Turbine blade

The blades is called the set of blades of a compressor and a turbine. A distinction is made between rotor and stator blades. A ring of moving blades with the associated ring of guide blades is called a stage. The blades of the turbine or compressor can be multi-level.

The guide vanes are incorporated in the housing of the compressor or the turbine and directing the working fluid at an optimum angle to the blades, located on the rotatable shafts. About the blades is the coupling of the mechanical usable performance between machine and fluid instead of ( iA turbines drive a connected machine to work, usually a generator, a compressor is driven by a motor iA ).

When specifying the number of stages of a compressor or a turbine rotor blade rings the number of instructions: A five-stage compressor has five rotor blade rings. The guide vane compressors are in most cases associated with the preceding blade ring in turbines usually the subsequent moving blade ring.

Fluid Mechanics

In the guide vanes depending on the level of unreacted enthalpy is implemented either in whole or in part in flow energy. In the impellers, the flow energy is converted by the deflection in a circumferential force. Generally less steps are required as for the construction of the same slope in a compressor for the degradation of enthalpy in a turbine. This is connected with that the accelerated flow of a turbine is much less danger of a stall than the delayed stream in a compressor.

The ratio of sales in the blades of a turbine stage into flow energy enthalpy to the total enthalpy of a turbine stage is called the degree of reaction. Usually, in reaction turbines, a reaction rate of 0.5 is realized. In constant-pressure turbines is the reaction degree 0; the total enthalpy is reacted in one stage in the guide vane flow energy, the pressure in the rotor blades of the speed remains constant.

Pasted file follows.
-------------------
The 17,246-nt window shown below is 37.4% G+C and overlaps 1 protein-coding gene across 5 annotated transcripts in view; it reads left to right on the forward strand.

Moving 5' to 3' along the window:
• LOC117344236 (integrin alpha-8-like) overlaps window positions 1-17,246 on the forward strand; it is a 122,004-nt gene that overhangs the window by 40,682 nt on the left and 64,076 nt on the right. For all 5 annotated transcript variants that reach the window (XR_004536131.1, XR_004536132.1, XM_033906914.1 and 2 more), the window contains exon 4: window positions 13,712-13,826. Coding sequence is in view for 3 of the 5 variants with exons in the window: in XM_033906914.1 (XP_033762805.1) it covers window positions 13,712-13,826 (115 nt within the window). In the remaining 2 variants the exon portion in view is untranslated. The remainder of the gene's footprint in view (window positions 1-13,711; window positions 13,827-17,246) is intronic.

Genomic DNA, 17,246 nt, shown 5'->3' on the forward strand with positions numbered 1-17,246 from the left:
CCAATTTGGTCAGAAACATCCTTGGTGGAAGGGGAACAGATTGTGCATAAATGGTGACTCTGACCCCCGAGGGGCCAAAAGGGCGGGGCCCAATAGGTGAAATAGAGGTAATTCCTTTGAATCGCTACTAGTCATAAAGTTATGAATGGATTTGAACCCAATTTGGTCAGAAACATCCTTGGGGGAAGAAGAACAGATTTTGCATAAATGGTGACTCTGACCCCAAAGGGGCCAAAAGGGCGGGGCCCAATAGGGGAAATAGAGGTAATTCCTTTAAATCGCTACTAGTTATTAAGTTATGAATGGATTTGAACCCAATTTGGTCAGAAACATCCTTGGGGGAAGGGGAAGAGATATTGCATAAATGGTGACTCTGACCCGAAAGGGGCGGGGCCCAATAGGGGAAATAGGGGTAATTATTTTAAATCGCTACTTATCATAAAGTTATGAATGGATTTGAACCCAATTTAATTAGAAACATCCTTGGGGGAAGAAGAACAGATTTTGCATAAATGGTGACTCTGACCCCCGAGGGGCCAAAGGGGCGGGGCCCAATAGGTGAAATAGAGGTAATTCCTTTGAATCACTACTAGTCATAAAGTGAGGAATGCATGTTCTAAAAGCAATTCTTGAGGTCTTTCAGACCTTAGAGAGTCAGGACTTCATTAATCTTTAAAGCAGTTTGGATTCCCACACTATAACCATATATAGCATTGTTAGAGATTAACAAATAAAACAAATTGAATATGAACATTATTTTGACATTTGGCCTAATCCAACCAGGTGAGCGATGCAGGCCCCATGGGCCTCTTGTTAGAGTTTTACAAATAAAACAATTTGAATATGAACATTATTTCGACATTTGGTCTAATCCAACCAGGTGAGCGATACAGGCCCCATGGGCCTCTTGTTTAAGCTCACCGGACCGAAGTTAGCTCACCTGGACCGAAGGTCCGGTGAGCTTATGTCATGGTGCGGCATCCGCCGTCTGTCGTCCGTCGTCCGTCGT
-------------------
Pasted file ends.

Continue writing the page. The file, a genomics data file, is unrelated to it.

Material load

The rotor blades of a turbine are exposed to particular stresses. Critical is especially high operating temperatures, in combination with the tensile stresses in the radial direction. These stresses cause in the long run the so-called creep of the blades. The blades in the course of their lives are getting longer. It can touch the outer cage of the turbine, causing the turbine is blocked in the worst case the shovel. Critical are also vibration stress: The blade falls into the " flutter". This can lead to material fatigue.

The high loads make highly resilient materials required. The materials of the blades presently limit the efficiency of the turbine, since they allow only a limited operating temperature. High operating temperatures have a positive effect on the Carnot efficiency.


Turbine blades are made of titanium alloys, nickel superalloy or tungsten -molybdenum alloys. The blades are as erosion such as pitting, also known as " pitting corrosion ", protected for higher resistance to temperatures by coatings. The coating on the heat shield is called thermal barrier coating or TBC shortly. Further measures to make the blades more resistant to heat, exist in sophisticated cooling channel systems. This technique is applied in both the conductivity and in the blades.